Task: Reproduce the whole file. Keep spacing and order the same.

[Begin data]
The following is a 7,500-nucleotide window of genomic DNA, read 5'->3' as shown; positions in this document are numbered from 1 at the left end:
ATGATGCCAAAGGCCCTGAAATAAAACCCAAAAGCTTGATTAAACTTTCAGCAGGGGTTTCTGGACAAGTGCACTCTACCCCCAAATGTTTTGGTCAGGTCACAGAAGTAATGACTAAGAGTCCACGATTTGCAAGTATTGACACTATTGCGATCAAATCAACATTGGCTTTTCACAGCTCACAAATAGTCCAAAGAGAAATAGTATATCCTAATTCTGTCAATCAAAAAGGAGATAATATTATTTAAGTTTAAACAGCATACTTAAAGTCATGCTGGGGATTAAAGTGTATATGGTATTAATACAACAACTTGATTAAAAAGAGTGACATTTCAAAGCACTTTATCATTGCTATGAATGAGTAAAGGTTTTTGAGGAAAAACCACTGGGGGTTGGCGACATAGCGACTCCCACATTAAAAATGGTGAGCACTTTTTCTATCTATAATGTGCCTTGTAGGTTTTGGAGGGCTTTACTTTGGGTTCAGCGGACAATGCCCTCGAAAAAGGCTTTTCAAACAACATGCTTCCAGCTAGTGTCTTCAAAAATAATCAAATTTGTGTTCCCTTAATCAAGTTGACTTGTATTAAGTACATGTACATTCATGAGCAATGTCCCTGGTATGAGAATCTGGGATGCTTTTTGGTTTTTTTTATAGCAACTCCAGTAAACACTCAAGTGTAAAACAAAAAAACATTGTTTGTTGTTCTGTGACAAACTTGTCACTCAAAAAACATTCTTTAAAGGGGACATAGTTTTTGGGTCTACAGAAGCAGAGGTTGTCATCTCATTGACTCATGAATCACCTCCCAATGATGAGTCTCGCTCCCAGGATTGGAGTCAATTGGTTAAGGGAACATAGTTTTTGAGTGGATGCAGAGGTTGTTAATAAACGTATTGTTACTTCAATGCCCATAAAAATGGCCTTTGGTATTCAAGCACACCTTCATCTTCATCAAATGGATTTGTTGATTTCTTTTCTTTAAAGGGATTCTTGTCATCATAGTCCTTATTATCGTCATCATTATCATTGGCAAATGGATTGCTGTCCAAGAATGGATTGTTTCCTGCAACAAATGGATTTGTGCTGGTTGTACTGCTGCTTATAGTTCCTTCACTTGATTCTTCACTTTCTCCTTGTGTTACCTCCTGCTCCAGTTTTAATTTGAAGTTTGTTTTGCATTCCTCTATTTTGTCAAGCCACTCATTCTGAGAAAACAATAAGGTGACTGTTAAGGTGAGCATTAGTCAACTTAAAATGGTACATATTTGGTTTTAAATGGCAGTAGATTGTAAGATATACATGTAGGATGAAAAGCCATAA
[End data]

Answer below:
The following is a 7,500-nucleotide window of genomic DNA, read 5'->3' as shown; positions in this document are numbered from 1 at the left end:
ATGATGCCAAAGGCCCTGAAATAAAACCCAAAAGCTTGATTAAACTTTCAGCAGGGGTTTCTGGACAAGTGCACTCTACCCCCAAATGTTTTGGTCAGGTCACAGAAGTAATGACTAAGAGTCCACGATTTGCAAGTATTGACACTATTGCGATCAAATCAACATTGGCTTTTCACAGCTCACAAATAGTCCAAAGAGAAATAGTATATCCTAATTCTGTCAATCAAAAAGGAGATAATATTATTTAAGTTTAAACAGCATACTTAAAGTCATGCTGGGGATTAAAGTGTATATGGTATTAATACAACAACTTGATTAAAAAGAGTGACATTTCAAAGCACTTTATCATTGCTATGAATGAGTAAAGGTTTTTGAGGAAAAACCACTGGGGGTTGGCGACATAGCGACTCCCACATTAAAAATGGTGAGCACTTTTTCTATCTATAATGTGCCTTGTAGGTTTTGGAGGGCTTTACTTTGGGTTCAGCGGACAATGCCCTCGAAAAAGGCTTTTCAAACAACATGCTTCCAGCTAGTGTCTTCAAAAATAATCAAATTTGTGTTCCCTTAATCAAGTTGACTTGTATTAAGTACATGTACATTCATGAGCAATGTCCCTGGTATGAGAATCTGGGATGCTTTTTGGTTTTTTTTATAGCAACTCCAGTAAACACTCAAGTGTAAAACAAAAAAACATTGTTTGTTGTTCTGTGACAAACTTGTCACTCAAAAAACATTCTTTAAAGGGGACATAGTTTTTGGGTCTACAGAAGCAGAGGTTGTCATCTCATTGACTCATGAATCACCTCCCAATGATGAGTCTCGCTCCCAGGATTGGAGTCAATTGGTTAAGGGAACATAGTTTTTGAGTGGATGCAGAGGTTGTTAATAAACGTATTGTTACTTCAATGCCCATAAAAATGGCCTTTGGTATTCAAGCACACCTTCATCTTCATCAAATGGATTTGTTGATTTCTTTTCTTTAAAGGGATTCTTGTCATCATAGTCCTTATTATCGTCATCATTATCATTGGCAAATGGATTGCTGTCCAAGAATGGATTGTTTCCTGCAACAAATGGATTTGTGCTGGTTGTACTGCTGCTTATAGTTCCTTCACTTGATTCTTCACTTTCTCCTTGTGTTACCTCCTGCTCCAGTTTTAATTTGAAGTTTGTTTTGCATTCCTCTATTTTGTCAAGCCACTCATTCTGAGAAAACAATAAGGTGACTGTTAAGGTGAGCATTAGTCAACTTAAAATGGTACATATTTGGTTTTAAATGGCAGTAGATTGTAAGATATACATGTAGGATGAAAAGCCATAA